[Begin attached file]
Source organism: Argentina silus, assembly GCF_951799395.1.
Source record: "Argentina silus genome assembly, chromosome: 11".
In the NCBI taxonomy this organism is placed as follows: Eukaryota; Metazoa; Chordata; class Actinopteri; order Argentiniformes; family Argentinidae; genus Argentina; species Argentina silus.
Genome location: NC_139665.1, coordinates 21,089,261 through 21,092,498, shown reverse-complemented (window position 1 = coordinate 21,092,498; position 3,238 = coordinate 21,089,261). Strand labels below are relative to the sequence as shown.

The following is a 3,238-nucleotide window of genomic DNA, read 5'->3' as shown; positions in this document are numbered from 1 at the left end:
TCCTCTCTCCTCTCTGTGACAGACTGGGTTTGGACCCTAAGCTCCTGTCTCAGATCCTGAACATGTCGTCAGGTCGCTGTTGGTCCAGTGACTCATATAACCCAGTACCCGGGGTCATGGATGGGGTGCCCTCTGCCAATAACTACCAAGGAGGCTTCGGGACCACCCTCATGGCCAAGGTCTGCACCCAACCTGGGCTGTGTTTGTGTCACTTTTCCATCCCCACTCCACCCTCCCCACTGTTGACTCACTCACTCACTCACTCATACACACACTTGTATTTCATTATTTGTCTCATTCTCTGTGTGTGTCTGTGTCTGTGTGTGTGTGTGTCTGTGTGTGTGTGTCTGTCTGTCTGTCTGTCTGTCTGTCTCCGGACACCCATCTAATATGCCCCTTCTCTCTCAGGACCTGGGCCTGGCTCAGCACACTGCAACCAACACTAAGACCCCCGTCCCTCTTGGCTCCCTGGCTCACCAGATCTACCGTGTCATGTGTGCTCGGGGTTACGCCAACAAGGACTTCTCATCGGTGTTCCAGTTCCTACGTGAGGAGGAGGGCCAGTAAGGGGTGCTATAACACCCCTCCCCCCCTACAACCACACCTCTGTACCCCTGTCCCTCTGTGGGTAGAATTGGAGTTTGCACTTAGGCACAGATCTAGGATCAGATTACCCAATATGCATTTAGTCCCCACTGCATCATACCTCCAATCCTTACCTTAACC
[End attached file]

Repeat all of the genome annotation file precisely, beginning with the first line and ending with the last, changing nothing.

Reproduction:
Source organism: Argentina silus, assembly GCF_951799395.1.
Source record: "Argentina silus genome assembly, chromosome: 11".
In the NCBI taxonomy this organism is placed as follows: Eukaryota; Metazoa; Chordata; class Actinopteri; order Argentiniformes; family Argentinidae; genus Argentina; species Argentina silus.
Genome location: NC_139665.1, coordinates 21,089,261 through 21,092,498, shown reverse-complemented (window position 1 = coordinate 21,092,498; position 3,238 = coordinate 21,089,261). Strand labels below are relative to the sequence as shown.

The following is a 3,238-nucleotide window of genomic DNA, read 5'->3' as shown; positions in this document are numbered from 1 at the left end:
TCCTCTCTCCTCTCTGTGACAGACTGGGTTTGGACCCTAAGCTCCTGTCTCAGATCCTGAACATGTCGTCAGGTCGCTGTTGGTCCAGTGACTCATATAACCCAGTACCCGGGGTCATGGATGGGGTGCCCTCTGCCAATAACTACCAAGGAGGCTTCGGGACCACCCTCATGGCCAAGGTCTGCACCCAACCTGGGCTGTGTTTGTGTCACTTTTCCATCCCCACTCCACCCTCCCCACTGTTGACTCACTCACTCACTCACTCATACACACACTTGTATTTCATTATTTGTCTCATTCTCTGTGTGTGTCTGTGTCTGTGTGTGTGTGTGTCTGTGTGTGTGTGTCTGTCTGTCTGTCTGTCTGTCTGTCTCCGGACACCCATCTAATATGCCCCTTCTCTCTCAGGACCTGGGCCTGGCTCAGCACACTGCAACCAACACTAAGACCCCCGTCCCTCTTGGCTCCCTGGCTCACCAGATCTACCGTGTCATGTGTGCTCGGGGTTACGCCAACAAGGACTTCTCATCGGTGTTCCAGTTCCTACGTGAGGAGGAGGGCCAGTAAGGGGTGCTATAACACCCCTCCCCCCCTACAACCACACCTCTGTACCCCTGTCCCTCTGTGGGTAGAATTGGAGTTTGCACTTAGGCACAGATCTAGGATCAGATTACCCAATATGCATTTAGTCCCCACTGCATCATACCTCCAATCCTTACCTTAACC